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GLMA Files Amicus Briefs in Marriage Equality Cases

On February 26, 2013, GLMA submitted friend-of-the-court briefs to the US Supreme Court, providing our expertise as health professionals to the Court and proudly joining a chorus of organizations and individuals in support of marriage equality.

GLMA’s amicus briefs in Hollingsworth v. Perry (challenge to California’s Proposition 8) and United States v. Windsor (challenge to federal DOMA, the so-called Defense of Marriage Act) highlight for the justices the scientific and clinical evidence that sexual orientation is an innate human characteristic.

The briefs cite decades of studies of sexual orientation establishing that genetic, hereditary, hormonal and biological influences are major factors in determining sexual orientation. The briefs also show how the evidence used by supporters of Proposition 8 and DOMA to show that sexual orientation is not innate is scientifically unreliable or wholly misconstrued.

Finally, the briefs explain how “sexual orientation is an innate human characteristic that deserves the full and equal protection of the law,” and ask the Supreme Court to uphold lower court rulings that Prop 8 and DOMA are unconstitutional.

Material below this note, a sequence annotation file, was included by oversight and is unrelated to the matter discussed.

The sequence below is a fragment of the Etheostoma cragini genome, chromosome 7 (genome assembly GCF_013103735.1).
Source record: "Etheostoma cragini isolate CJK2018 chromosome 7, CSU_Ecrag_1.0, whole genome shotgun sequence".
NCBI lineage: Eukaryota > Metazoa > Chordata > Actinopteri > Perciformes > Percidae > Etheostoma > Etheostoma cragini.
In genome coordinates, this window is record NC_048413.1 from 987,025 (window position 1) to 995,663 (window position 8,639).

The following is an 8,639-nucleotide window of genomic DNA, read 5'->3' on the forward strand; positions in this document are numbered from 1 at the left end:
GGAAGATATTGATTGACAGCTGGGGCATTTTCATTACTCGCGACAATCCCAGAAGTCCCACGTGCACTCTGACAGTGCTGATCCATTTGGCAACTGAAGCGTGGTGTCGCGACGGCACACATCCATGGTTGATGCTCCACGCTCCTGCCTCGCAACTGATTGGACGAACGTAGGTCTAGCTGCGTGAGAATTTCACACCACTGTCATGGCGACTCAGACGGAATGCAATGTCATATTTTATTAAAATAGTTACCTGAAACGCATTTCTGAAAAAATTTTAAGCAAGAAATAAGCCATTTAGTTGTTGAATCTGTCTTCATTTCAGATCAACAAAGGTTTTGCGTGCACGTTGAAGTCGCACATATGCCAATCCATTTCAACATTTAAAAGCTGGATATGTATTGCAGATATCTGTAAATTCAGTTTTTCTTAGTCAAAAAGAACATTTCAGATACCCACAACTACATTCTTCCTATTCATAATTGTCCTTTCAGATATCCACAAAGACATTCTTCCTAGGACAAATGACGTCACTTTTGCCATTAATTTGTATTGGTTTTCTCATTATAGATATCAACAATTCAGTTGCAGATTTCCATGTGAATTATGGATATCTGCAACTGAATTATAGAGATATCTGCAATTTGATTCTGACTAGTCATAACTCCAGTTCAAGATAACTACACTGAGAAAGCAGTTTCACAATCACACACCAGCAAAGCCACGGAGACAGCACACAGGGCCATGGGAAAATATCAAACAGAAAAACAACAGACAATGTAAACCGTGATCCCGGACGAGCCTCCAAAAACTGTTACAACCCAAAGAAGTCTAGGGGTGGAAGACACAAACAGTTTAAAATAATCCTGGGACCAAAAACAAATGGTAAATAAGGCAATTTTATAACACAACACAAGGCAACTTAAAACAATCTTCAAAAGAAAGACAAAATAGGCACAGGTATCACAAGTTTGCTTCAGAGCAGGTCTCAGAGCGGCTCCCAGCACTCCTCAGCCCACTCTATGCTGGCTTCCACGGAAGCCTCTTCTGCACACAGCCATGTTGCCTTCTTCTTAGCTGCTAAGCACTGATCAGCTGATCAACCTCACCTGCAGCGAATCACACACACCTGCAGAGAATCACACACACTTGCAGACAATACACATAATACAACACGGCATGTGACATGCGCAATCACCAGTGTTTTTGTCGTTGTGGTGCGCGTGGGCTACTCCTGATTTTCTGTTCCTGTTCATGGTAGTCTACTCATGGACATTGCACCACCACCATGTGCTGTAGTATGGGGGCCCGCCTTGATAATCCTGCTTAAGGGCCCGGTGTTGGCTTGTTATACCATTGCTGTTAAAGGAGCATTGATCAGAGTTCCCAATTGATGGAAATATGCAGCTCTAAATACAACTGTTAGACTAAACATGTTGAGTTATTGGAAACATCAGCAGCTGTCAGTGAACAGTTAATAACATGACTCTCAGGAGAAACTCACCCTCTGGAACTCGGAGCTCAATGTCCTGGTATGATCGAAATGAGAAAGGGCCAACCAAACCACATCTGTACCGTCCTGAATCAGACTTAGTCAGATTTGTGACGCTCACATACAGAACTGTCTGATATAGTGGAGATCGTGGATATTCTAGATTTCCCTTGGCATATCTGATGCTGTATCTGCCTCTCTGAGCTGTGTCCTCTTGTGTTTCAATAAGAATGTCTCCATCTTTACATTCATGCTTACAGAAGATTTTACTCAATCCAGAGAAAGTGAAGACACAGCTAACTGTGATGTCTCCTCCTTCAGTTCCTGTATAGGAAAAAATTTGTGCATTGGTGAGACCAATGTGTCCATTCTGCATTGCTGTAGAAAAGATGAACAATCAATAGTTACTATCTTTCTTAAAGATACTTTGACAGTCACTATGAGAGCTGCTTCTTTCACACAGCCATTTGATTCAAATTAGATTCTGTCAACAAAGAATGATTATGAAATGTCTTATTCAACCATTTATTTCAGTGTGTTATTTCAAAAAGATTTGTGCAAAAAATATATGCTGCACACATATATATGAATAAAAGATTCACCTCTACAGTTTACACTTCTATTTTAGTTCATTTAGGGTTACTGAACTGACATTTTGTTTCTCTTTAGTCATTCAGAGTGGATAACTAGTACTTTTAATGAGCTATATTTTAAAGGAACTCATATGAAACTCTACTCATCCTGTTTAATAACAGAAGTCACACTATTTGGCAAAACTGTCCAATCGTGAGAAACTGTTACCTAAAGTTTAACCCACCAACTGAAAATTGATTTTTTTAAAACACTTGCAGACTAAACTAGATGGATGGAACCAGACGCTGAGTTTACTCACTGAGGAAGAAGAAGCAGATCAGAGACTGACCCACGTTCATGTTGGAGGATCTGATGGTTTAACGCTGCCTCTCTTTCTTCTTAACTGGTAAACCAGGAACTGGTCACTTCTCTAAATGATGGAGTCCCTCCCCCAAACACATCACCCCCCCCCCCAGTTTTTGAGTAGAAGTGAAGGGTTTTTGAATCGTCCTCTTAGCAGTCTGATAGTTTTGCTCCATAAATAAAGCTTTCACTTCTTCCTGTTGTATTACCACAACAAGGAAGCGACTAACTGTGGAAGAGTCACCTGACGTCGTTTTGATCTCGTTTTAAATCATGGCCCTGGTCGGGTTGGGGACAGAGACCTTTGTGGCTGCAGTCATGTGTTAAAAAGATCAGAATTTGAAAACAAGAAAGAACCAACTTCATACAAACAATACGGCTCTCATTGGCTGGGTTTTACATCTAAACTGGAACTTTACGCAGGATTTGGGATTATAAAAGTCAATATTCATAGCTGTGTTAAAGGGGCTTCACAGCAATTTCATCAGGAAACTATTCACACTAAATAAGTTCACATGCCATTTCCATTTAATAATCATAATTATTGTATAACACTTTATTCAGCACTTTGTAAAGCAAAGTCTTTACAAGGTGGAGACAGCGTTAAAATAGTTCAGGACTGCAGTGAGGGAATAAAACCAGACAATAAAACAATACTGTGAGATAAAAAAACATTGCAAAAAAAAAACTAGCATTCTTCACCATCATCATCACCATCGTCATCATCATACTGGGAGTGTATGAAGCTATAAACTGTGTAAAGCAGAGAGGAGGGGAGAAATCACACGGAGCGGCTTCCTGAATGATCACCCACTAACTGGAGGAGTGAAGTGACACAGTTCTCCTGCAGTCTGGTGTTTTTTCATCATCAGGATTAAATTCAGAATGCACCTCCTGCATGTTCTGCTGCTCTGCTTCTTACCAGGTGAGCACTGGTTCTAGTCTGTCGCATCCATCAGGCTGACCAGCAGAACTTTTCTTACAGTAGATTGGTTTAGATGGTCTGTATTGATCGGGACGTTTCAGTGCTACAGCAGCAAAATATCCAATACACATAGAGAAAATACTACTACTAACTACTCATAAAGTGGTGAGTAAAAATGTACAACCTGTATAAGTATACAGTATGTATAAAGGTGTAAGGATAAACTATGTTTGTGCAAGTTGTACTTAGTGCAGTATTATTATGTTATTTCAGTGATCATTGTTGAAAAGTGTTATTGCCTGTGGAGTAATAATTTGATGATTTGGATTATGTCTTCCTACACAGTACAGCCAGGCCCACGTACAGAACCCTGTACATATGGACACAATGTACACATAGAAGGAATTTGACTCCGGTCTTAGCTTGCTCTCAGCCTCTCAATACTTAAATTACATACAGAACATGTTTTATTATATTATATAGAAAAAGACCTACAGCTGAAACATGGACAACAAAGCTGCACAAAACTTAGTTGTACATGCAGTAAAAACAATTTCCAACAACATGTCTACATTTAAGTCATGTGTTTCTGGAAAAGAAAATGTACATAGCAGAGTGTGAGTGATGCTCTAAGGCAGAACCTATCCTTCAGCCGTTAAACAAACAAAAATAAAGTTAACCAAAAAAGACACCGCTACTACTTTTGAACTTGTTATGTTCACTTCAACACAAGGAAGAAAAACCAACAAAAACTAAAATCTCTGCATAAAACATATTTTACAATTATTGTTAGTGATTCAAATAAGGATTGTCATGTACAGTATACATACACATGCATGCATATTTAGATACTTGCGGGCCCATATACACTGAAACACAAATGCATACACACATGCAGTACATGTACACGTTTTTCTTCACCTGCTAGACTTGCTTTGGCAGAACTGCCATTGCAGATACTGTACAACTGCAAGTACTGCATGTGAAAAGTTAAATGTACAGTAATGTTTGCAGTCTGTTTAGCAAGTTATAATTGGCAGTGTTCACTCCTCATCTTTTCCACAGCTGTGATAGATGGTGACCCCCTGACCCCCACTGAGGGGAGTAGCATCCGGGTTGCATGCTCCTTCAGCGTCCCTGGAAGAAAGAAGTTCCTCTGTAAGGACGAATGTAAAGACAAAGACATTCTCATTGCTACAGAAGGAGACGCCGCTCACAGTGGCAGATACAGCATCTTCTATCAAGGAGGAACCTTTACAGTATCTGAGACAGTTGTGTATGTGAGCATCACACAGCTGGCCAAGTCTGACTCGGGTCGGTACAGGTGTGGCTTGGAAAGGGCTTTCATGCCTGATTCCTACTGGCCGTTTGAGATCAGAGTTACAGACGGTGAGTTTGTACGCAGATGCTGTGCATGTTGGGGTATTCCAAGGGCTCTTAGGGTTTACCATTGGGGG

GLMA recognizes Boston-based law firm, Sullivan and Worcester LLP, and partner Nick O’Donnell, for representing GLMA in these matters. GLMA also owes a debt of gratitude to past president Kate O’Hanlan for her significant contributions to the briefs.


Health and Marriage Equality
GLMA’s 2008 publication, Same-Sex Marriage and Health, documents the large body of scientific research indicating that the denial of marriage rights to gay men and lesbians can negatively impact their health and well-being and that of their children.

Hollingsworth v. Perry
After a narrow majority of California voters in 2008 passed Proposition 8, taking away the freedom to marry from California same-sex couples, the American Foundation for Equal Rights was formed to file a federal court challenge. In 2010, the US District Court of Northern California held a 13-day trial. On August 4, 2010, the District Court issued a sweeping and historic rulingthat Prop. 8 is unconstitutional. The decision was affirmed by the Ninth Circuit Court of Appeals.

United States v. Windsor
Edie Windsor – represented by the ACLU and NYCLU – was forced to pay more than $360,000 in federal estate taxes after her beloved spouse Thea Spyer died in 2009. Edie and Thea were together for more than 40 years; after a decades-long engagement, they were finally able to legally marry two years before Thea’s death. If Edie and Thea had been a married straight couple, Edie would not have owed any estate taxes after Thea’s death. Edie challenged Section 3 of DOMA, which defines marriage as between “a man and a woman” for federal laws and programs. A federal district court and the Second Circuit Court of Appeals declared DOMA unconstitutional.

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